How do you plan an 1800 km backcountry ski trip?
We have no idea. The longest backcountry ski trip the TrueNorth team has done is eleven days.
However, what we do know is that any backcountry trip, of any length, needs a map. In this case, more than 100!.
When we heard about the Traverse the Coast (TTC) expedition, and their plan to do a ski traverse of the entire Coast Range from Vancouver, BC to Skagway, Alaska, TrueNorth Geospatial contacted the team and offered our software to produce the maps for the over 1800 km ski tip.
It so happens that the team was in the process of acquiring maps. Our meetings with TTC member Erica Madison and discussion with Ryan Bougie came to the consensus that the team required maps on legal sized paper for portability, with several larger ones for areas where some significant exploration would take place.
Producing the maps
The TTC team provided us with their complete route as a Google Earth KML file. They needed something better for navigation which included the UTM grid, declination, scale bars, and topographic information, and our map printing fit the bill perfectly. Since the route traverses close to the Canada/US border near Alaska, we chose a combination of the GeoGratis data set and several online sets. When overlaid on each other these provided an almost seamless coverage showing significant roads, contours, tree coverage, and glaciation in both the US and Canada.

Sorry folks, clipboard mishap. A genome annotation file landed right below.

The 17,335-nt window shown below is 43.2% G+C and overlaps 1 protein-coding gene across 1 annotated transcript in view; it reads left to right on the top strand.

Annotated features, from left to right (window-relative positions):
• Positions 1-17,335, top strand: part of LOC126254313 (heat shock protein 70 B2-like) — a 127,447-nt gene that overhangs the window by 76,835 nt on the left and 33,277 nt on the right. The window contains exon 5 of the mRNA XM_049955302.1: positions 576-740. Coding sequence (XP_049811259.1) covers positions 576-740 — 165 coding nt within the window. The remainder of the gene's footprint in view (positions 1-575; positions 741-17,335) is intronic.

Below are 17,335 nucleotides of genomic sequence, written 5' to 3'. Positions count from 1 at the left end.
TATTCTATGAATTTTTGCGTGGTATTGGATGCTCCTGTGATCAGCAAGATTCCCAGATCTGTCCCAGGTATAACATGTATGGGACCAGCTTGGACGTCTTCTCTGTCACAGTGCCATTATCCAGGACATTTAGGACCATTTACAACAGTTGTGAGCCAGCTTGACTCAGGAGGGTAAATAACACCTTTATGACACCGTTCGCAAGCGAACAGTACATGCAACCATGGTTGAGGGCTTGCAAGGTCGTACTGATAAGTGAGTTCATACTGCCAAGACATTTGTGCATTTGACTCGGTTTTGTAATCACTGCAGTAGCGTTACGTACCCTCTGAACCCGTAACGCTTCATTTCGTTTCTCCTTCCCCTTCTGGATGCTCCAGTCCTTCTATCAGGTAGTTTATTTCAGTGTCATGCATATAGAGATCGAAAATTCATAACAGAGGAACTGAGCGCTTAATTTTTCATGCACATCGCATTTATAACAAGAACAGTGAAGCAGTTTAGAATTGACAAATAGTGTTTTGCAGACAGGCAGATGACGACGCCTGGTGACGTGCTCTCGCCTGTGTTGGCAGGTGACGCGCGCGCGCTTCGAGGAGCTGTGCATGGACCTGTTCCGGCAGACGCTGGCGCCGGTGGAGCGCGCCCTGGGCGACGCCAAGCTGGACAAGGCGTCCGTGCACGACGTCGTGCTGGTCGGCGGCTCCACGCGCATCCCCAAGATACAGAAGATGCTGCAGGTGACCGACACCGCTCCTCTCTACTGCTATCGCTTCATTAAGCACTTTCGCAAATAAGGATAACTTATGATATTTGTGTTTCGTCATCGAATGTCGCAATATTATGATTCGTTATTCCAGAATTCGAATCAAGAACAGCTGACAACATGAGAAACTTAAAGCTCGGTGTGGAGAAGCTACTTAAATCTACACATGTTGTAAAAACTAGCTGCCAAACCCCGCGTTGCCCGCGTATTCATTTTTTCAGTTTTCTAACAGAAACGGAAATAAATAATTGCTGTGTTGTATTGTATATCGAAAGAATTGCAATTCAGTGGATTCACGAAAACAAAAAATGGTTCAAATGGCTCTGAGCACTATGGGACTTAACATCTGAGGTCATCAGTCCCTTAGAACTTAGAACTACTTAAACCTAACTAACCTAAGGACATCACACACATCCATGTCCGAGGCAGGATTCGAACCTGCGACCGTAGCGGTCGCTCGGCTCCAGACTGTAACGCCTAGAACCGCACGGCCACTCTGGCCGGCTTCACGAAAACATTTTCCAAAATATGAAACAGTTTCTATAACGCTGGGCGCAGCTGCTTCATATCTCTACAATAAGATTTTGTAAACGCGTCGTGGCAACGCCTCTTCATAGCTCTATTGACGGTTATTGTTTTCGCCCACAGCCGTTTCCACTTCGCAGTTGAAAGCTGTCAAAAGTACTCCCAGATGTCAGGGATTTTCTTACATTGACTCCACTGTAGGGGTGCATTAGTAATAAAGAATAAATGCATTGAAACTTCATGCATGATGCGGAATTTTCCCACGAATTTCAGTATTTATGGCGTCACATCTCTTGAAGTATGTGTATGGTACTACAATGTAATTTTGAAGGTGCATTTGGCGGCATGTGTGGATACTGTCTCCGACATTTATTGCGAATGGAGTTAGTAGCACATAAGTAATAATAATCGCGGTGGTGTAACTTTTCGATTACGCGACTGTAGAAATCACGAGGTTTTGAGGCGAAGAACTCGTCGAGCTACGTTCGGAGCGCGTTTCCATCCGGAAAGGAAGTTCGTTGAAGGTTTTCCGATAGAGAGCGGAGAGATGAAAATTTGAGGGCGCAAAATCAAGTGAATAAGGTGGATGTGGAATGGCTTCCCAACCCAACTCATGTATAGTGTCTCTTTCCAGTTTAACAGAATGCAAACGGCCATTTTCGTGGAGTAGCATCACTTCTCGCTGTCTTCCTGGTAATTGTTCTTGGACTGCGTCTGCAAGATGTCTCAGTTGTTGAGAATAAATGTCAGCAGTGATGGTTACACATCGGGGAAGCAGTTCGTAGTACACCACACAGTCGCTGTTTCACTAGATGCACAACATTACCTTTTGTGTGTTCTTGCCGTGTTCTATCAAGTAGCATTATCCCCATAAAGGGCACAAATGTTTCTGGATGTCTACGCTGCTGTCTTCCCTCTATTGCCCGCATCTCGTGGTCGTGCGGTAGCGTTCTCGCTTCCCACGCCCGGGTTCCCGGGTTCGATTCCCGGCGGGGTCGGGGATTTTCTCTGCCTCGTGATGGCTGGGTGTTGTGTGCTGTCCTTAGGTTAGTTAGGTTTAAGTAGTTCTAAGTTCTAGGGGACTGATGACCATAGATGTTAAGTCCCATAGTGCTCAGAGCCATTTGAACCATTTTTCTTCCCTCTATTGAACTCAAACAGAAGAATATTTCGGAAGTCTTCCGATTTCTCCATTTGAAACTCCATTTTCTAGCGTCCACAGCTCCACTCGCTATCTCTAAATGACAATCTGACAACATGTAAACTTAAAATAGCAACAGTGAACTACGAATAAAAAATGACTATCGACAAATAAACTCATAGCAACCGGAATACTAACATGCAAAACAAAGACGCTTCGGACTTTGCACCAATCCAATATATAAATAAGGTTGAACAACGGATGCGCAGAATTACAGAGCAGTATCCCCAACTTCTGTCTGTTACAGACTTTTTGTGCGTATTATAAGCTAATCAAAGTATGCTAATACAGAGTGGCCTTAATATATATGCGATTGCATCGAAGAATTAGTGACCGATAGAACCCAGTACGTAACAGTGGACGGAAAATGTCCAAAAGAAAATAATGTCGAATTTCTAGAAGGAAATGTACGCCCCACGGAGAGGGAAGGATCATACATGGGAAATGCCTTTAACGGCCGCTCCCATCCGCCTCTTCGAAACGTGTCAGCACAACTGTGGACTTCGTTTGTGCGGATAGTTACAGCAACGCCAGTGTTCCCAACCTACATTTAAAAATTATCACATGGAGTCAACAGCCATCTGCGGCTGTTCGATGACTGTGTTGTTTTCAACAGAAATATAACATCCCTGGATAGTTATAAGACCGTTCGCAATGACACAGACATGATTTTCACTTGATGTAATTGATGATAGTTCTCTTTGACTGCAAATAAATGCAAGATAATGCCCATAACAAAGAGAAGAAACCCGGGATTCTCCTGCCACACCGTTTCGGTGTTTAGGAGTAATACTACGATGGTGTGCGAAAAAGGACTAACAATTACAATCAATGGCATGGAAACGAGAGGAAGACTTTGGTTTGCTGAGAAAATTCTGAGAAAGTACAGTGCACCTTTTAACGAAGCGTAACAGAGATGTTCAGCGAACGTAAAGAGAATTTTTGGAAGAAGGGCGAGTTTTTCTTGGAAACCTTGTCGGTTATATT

A template was produced which consisted of the geographic footprint of a legal-sized map at 1:50,000. The footprint was arranged along the primary and several alternate routes, and positioned carefully to cover the route and as much area nearby as practical in order to give the team a good idea of several kilometres on either side. An example of the marked up route with templates placed is below.
Once the map footprints were placed, we wrote a script to iterate through them, and print reports for each one, exporting it to PDF. The PDFs were uploaded and printed professionally, and were ready for pick-up in a number of hours. In total, 99 legal sized 1:20,000 scale maps and two ledger sized 1:100,00 scale were produced, just for the cost of printing.
In the words of team member Erica Madison, who has some familiarity with GIS systems in her job in Alaska “That was a lot easier than I was expecting”.
While we haven’t asked the Traverse the Coast team how they are doing, you can follow along for yourself on their blog. At last update, the team was in the Mount Waddington area (see map embedded below). This puts them on Map 16 of about 100, and well on their way. We wish them good weather and good fortune on their trip!